Outdoor Lighting Efficiency: How CA K-12 Schools Can Comply with Title 24
Keeping up with California’s stringent set of standards for school lighting-with its very specific set of requirements-means pushing an institution’s lighting infrastructure to achieve maximum efficiency. The report, “Lighting Retrofit Strategies for California Schools,” out of UC Davis, provides a detailed guide of the best solutions for common K-12 Proposition 39 outdoor lighting efficiency strategies.
The report says the latest Title 24, Part 6 standards require that all outdoor lighting be equipped with automatic scheduling controls in addition to photosensors (or astronomical time switches). Outdoor luminaires mounted up to 24 feet above the ground, such as parking lot pole lights, must also be equipped with motion sensors or another type of lighting control system that will automatically reduce lighting power 40 to 80 percent when areas are unoccupied. The four primary strategies for outdoor lighting savings are to retrofit with bi-level LED or induction light sources or luminaires; install sensor-based occupancy/vacancy controls; incorporate automatic scheduling controls; and include photosensors or astronomical time-switch controls.
In general, there are three main types of K-12 Proposition 39 compliant outdoor lighting: wall packs on exterior walls, pole-mounted high-intensity discharge (HID) in parking lots and canopy lighting configurations for parking areas and pathways. One of the best ways to achieve maximum savings is to integrate adaptive controls to reduce wasted light during inactive periods at night.
Adaptive (bi-level) wall packs that dynamically adjust their output to half during periods of vacancy can provide significant energy savings—with no compromise on safety. Conventional wall packs tend toward metal halide, HPS or compact fluorescent sources. To reduce energy waste and comply with the latest requirements, these luminaires can be retrofitted with occupancy-based systems. However, the report recommends the best long-term approach for creating outdoor lighting efficiency is to switch out the existing wall packs with entirely new luminaires that have on-board motion sensors or are integrated with an appropriately located, centralized sensor. Another Title 24, Part 6 requirement is that wall packs be equipped with photosensors and automatic scheduling controls to prevent energy waste during daylight hours.
Most parking lot lighting in California schools consists of pole-mounted high-intensity discharge (HID) luminaires, typically high-pressure sodium (HPS) and, to a lesser extent, metal halide (MH) and fluorescent sources. Here’s the new standard for parking lots: Retrofitting HPS lamps with LED, induction or ceramic metal halide sources that integrate adaptive, occupancy-based, bi-level controls results in energy savings ranging from 30 to 75 percent. Similar to wall packs, bi-level control technologies can enhance outdoor lighting efficiency by reducing parking lot lighting power at least 50 percent during vacant periods and automatically increase light levels when occupants approach the area.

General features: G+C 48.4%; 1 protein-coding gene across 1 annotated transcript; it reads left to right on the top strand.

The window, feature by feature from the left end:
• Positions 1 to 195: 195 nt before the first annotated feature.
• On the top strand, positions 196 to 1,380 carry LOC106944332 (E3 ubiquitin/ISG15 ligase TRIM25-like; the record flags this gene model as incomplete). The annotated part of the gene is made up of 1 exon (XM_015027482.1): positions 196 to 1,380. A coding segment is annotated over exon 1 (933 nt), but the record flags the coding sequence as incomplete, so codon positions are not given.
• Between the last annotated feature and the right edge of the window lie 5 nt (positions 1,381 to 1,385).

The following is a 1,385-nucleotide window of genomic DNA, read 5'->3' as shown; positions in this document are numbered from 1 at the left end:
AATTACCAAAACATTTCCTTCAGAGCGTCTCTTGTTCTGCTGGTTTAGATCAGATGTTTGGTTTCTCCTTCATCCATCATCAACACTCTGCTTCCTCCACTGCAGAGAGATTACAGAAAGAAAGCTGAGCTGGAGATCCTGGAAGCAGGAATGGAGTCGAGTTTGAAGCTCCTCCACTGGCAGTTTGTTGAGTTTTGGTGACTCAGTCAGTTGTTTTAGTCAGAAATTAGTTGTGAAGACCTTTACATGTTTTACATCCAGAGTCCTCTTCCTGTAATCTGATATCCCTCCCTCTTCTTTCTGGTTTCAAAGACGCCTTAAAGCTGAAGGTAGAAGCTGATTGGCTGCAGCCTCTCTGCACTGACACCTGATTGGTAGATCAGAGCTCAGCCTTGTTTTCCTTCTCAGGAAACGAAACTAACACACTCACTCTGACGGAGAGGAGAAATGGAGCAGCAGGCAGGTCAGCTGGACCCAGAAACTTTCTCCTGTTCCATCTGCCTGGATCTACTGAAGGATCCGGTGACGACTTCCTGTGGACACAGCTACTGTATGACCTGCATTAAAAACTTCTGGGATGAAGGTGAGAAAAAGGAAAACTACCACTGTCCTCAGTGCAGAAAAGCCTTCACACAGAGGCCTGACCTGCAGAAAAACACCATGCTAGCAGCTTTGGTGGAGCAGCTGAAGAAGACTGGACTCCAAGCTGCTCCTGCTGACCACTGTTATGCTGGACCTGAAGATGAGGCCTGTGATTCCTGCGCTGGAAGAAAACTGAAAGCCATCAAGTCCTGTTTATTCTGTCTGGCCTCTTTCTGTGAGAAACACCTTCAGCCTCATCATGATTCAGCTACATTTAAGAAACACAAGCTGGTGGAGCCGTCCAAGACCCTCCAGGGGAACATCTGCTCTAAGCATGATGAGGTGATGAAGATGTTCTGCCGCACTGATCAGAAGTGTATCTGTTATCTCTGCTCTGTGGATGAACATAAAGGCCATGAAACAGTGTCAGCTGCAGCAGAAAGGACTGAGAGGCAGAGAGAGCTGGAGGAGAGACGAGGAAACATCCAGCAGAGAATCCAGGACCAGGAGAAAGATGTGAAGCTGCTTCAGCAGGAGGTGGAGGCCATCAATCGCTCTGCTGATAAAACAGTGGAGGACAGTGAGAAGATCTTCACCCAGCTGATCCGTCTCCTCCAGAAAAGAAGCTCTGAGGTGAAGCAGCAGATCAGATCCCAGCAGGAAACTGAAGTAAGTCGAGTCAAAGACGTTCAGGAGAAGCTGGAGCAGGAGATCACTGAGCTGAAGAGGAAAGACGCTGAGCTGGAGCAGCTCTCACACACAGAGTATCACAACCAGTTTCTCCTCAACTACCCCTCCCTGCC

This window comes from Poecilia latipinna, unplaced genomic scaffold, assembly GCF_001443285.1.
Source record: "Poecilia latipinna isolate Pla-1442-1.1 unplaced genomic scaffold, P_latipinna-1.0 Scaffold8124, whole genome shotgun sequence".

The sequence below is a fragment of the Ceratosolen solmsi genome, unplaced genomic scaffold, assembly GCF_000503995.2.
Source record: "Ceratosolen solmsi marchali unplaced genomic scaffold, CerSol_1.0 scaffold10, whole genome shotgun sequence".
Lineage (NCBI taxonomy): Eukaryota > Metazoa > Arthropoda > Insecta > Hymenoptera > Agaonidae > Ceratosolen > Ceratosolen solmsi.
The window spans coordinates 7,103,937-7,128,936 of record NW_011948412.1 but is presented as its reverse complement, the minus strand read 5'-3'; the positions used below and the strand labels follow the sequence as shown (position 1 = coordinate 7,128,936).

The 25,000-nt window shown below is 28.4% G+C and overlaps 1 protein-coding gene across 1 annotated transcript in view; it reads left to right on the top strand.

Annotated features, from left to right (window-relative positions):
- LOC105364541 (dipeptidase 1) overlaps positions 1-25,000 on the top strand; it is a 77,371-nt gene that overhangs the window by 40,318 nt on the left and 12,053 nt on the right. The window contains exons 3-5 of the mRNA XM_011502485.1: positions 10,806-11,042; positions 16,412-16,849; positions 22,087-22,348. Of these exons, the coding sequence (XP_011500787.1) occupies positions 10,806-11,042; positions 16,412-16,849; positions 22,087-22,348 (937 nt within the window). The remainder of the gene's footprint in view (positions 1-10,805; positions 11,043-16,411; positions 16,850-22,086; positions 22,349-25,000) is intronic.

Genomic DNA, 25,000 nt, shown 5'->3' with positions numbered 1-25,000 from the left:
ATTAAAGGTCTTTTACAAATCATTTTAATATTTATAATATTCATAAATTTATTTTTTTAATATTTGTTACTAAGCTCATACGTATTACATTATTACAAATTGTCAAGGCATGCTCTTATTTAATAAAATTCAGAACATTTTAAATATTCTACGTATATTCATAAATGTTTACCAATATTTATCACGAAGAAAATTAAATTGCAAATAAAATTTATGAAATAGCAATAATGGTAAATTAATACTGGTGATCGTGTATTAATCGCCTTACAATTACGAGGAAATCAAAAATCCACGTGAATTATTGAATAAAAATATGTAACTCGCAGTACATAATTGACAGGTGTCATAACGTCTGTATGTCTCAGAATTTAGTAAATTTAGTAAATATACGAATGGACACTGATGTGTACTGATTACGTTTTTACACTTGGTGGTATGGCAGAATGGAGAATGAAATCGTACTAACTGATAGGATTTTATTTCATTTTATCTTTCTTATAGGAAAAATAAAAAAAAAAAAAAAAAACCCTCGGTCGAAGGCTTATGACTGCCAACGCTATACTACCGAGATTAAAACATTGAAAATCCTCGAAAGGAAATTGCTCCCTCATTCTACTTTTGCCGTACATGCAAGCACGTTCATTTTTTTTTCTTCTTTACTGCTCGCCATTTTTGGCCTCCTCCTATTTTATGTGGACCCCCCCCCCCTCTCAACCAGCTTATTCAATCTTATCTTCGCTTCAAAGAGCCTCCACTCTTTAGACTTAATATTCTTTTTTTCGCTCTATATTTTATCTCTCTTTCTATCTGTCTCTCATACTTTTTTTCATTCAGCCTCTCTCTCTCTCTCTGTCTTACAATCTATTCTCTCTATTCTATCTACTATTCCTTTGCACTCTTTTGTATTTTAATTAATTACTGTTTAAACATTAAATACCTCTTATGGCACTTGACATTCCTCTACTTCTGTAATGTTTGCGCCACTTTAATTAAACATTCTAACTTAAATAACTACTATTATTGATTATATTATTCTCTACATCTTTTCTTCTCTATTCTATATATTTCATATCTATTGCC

The theme of reducing wasted light by halving output during inactivity continues with canopy lighting. Canopy lighting applications also provide significant savings with the addition of higher efficacy light sources operating with bi-level controls that reduce power when unnecessary. The report recommends a variety of new luminaire options that are highly cost-effective, energy-efficient and easy to retrofit onto the existing electrical junction box (“J box”). These include LED, induction and multi-lamp weatherproof fluorescent luminaires that have built-in occupancy sensors and bi-level controllers. Another retrofit option for existing canopies is centralized control through stand-alone occupancy sensors used to control multiple luminaires. Make sure that the luminaire and control components you select include high-quality, weather-proof sensors that provide sufficient coverage for occupancy detection. The same type of adaptive lighting recommended for use under PV canopies can be generalized across multiple applications, such as outdoor corridors and covered pathways.
Here’s a clear illustration of the impact of this kind of retrofit: Bi-level luminaires increase outdoor lighting efficiency and reduce lighting energy use 50 percent when operating at full power and yield 80 percent energy savings when the space is vacant and the lights dim. On top of that, this kind of retrofit offers the potential for improved visibility, reduced light trespass, and virtually maintenance-free upkeep for 20 to 25 years. All strategies listed follow k-12 Proposition 39 standards.